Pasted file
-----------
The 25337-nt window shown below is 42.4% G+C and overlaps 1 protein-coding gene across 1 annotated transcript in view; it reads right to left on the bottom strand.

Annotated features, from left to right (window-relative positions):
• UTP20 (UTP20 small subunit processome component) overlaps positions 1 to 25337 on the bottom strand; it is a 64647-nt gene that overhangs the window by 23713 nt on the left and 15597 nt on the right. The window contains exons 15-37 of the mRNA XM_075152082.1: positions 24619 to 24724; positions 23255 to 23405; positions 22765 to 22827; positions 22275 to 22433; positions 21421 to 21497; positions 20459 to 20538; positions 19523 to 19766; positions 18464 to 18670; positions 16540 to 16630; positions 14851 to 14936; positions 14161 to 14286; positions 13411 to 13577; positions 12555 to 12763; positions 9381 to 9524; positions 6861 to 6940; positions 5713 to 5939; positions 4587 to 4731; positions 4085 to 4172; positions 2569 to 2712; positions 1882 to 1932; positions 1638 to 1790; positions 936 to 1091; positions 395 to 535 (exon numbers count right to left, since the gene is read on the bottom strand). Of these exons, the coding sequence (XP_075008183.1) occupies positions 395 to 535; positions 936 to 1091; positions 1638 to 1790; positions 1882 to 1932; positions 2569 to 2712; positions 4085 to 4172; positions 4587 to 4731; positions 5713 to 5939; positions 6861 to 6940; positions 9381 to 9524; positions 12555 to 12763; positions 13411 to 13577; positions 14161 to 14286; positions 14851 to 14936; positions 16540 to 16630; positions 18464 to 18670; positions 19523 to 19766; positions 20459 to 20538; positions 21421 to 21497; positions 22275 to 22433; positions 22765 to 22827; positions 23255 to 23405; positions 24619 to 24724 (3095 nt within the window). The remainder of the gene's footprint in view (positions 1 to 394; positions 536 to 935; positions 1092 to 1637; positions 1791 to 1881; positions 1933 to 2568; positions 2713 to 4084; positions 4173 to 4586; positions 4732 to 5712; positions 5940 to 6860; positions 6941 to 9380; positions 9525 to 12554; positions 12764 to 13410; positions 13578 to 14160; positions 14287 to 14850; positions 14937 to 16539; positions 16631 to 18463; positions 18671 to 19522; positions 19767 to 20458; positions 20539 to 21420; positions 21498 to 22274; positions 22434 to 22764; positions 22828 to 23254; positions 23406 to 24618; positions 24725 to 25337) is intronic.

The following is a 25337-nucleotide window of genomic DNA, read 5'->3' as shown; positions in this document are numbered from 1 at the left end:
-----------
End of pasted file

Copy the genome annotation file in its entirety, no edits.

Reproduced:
The 25337-nt window shown below is 42.4% G+C and overlaps 1 protein-coding gene across 1 annotated transcript in view; it reads right to left on the bottom strand.

Annotated features, from left to right (window-relative positions):
• UTP20 (UTP20 small subunit processome component) overlaps positions 1 to 25337 on the bottom strand; it is a 64647-nt gene that overhangs the window by 23713 nt on the left and 15597 nt on the right. The window contains exons 15-37 of the mRNA XM_075152082.1: positions 24619 to 24724; positions 23255 to 23405; positions 22765 to 22827; positions 22275 to 22433; positions 21421 to 21497; positions 20459 to 20538; positions 19523 to 19766; positions 18464 to 18670; positions 16540 to 16630; positions 14851 to 14936; positions 14161 to 14286; positions 13411 to 13577; positions 12555 to 12763; positions 9381 to 9524; positions 6861 to 6940; positions 5713 to 5939; positions 4587 to 4731; positions 4085 to 4172; positions 2569 to 2712; positions 1882 to 1932; positions 1638 to 1790; positions 936 to 1091; positions 395 to 535 (exon numbers count right to left, since the gene is read on the bottom strand). Of these exons, the coding sequence (XP_075008183.1) occupies positions 395 to 535; positions 936 to 1091; positions 1638 to 1790; positions 1882 to 1932; positions 2569 to 2712; positions 4085 to 4172; positions 4587 to 4731; positions 5713 to 5939; positions 6861 to 6940; positions 9381 to 9524; positions 12555 to 12763; positions 13411 to 13577; positions 14161 to 14286; positions 14851 to 14936; positions 16540 to 16630; positions 18464 to 18670; positions 19523 to 19766; positions 20459 to 20538; positions 21421 to 21497; positions 22275 to 22433; positions 22765 to 22827; positions 23255 to 23405; positions 24619 to 24724 (3095 nt within the window). The remainder of the gene's footprint in view (positions 1 to 394; positions 536 to 935; positions 1092 to 1637; positions 1791 to 1881; positions 1933 to 2568; positions 2713 to 4084; positions 4173 to 4586; positions 4732 to 5712; positions 5940 to 6860; positions 6941 to 9380; positions 9525 to 12554; positions 12764 to 13410; positions 13578 to 14160; positions 14287 to 14850; positions 14937 to 16539; positions 16631 to 18463; positions 18671 to 19522; positions 19767 to 20458; positions 20539 to 21420; positions 21498 to 22274; positions 22434 to 22764; positions 22828 to 23254; positions 23406 to 24618; positions 24725 to 25337) is intronic.

The following is a 25337-nucleotide window of genomic DNA, read 5'->3' as shown; positions in this document are numbered from 1 at the left end: